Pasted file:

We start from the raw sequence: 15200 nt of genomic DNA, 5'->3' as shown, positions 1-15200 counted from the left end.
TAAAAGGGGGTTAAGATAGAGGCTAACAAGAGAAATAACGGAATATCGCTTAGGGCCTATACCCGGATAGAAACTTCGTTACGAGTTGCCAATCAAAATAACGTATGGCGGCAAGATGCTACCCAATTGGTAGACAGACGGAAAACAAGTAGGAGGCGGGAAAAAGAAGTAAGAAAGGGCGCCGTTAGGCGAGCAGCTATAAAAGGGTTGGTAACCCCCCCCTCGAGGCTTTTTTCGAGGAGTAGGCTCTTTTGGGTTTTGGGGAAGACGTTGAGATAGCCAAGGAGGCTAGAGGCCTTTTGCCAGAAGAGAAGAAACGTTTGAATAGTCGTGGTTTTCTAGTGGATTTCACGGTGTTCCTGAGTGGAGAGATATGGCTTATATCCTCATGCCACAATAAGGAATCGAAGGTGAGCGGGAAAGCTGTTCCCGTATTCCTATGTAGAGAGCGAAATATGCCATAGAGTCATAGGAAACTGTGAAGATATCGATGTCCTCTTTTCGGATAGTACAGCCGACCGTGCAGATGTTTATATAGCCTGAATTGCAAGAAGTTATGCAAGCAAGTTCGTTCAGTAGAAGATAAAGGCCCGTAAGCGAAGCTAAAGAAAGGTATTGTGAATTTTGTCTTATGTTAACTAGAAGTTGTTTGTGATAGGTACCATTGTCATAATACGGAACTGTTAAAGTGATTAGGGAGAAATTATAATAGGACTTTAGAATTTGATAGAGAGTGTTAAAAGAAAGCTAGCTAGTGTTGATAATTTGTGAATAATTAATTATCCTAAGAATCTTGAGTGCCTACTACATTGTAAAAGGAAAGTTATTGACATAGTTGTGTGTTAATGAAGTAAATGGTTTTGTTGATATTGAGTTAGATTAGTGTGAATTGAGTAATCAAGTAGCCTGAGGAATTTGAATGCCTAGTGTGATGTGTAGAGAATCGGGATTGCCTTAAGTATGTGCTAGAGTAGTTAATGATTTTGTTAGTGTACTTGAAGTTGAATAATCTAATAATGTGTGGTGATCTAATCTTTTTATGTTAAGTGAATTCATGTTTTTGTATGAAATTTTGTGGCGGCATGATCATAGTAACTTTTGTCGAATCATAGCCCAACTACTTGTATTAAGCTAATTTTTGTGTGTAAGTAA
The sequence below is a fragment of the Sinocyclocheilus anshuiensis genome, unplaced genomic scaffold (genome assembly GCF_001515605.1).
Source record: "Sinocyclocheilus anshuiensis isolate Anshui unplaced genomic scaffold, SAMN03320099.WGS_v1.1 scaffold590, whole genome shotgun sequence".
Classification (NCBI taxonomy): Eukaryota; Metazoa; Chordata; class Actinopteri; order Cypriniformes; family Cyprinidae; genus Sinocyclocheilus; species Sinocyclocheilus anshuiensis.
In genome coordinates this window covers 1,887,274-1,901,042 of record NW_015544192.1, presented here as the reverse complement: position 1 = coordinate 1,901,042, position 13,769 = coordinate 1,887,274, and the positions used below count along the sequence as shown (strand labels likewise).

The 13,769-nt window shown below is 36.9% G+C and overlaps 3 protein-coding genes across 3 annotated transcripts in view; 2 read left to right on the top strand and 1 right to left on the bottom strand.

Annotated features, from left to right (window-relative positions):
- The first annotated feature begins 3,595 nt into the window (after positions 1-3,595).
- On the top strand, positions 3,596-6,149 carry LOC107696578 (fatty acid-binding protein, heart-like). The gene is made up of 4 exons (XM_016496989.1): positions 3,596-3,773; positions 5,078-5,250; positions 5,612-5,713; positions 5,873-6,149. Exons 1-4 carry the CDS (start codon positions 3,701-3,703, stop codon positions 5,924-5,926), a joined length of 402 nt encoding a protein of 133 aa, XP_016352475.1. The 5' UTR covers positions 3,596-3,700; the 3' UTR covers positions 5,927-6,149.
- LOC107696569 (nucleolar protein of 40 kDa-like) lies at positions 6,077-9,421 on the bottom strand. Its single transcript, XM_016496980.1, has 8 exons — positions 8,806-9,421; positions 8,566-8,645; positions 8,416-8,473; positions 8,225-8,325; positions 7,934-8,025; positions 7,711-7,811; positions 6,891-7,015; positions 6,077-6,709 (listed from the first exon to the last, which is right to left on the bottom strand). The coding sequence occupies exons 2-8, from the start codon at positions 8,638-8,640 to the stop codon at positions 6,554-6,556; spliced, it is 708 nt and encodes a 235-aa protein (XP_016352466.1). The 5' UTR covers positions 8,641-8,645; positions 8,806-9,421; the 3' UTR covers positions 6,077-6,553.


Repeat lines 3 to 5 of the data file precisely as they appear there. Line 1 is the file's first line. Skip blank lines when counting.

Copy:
The sequence below is a fragment of the Sinocyclocheilus anshuiensis genome, unplaced genomic scaffold (genome assembly GCF_001515605.1).
Source record: "Sinocyclocheilus anshuiensis isolate Anshui unplaced genomic scaffold, SAMN03320099.WGS_v1.1 scaffold590, whole genome shotgun sequence".
Classification (NCBI taxonomy): Eukaryota; Metazoa; Chordata; class Actinopteri; order Cypriniformes; family Cyprinidae; genus Sinocyclocheilus; species Sinocyclocheilus anshuiensis.